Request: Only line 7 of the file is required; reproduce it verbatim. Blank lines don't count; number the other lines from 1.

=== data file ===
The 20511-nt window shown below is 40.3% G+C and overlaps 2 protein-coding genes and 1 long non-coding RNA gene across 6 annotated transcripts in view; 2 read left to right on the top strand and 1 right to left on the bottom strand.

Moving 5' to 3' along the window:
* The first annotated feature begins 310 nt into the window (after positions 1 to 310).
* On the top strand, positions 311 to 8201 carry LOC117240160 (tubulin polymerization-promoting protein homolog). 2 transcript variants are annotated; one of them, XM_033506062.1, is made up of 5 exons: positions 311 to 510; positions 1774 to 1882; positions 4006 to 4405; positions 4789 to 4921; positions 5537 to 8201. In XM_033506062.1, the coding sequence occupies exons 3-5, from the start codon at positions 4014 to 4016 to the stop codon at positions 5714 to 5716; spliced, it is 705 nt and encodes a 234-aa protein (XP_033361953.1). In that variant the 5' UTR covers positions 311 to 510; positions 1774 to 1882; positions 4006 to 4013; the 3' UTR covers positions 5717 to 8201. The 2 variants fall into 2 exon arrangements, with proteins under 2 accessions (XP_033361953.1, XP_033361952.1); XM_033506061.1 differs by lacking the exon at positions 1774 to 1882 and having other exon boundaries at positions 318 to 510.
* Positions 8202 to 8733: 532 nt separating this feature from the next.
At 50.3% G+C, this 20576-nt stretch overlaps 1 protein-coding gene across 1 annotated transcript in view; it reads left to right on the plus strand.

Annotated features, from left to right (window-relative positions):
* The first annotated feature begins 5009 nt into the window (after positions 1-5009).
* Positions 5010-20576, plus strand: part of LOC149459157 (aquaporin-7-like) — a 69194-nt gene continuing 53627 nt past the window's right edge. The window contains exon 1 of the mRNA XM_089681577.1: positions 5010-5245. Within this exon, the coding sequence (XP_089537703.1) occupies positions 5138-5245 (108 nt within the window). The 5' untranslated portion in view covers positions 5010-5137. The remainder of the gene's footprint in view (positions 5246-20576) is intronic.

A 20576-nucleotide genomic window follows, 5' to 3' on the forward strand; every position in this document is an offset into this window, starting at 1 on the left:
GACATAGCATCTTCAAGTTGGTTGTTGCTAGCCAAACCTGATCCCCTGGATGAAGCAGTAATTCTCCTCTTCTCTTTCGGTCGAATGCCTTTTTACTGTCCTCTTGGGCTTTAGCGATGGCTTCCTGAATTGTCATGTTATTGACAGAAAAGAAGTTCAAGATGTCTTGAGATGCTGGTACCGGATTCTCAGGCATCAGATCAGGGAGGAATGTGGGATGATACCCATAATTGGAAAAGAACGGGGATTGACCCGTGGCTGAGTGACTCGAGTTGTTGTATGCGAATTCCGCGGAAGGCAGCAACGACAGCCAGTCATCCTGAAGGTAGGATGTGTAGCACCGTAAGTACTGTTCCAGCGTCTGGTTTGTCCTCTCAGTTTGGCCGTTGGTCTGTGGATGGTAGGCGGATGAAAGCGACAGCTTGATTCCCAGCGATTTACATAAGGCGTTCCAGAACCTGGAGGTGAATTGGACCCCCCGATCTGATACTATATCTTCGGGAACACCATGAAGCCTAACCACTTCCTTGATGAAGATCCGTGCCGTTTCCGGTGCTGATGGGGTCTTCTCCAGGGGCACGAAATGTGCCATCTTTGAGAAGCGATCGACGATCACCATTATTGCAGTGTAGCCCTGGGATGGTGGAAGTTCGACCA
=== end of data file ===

Annotated features, from left to right (window-relative positions):